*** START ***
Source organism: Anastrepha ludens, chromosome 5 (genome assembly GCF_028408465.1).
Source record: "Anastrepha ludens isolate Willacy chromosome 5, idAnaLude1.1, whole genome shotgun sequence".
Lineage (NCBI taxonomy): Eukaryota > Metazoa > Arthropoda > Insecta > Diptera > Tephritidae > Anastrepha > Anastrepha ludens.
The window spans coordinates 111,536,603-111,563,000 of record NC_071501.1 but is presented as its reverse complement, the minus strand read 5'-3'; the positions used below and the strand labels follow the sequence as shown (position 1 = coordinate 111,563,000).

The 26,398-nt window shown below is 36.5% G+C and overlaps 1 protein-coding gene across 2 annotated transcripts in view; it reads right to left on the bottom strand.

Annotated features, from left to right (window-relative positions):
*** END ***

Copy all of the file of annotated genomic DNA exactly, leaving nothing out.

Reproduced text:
Source organism: Anastrepha ludens, chromosome 5 (genome assembly GCF_028408465.1).
Source record: "Anastrepha ludens isolate Willacy chromosome 5, idAnaLude1.1, whole genome shotgun sequence".
Lineage (NCBI taxonomy): Eukaryota > Metazoa > Arthropoda > Insecta > Diptera > Tephritidae > Anastrepha > Anastrepha ludens.
The window spans coordinates 111,536,603-111,563,000 of record NC_071501.1 but is presented as its reverse complement, the minus strand read 5'-3'; the positions used below and the strand labels follow the sequence as shown (position 1 = coordinate 111,563,000).

The 26,398-nt window shown below is 36.5% G+C and overlaps 1 protein-coding gene across 2 annotated transcripts in view; it reads right to left on the bottom strand.

Annotated features, from left to right (window-relative positions):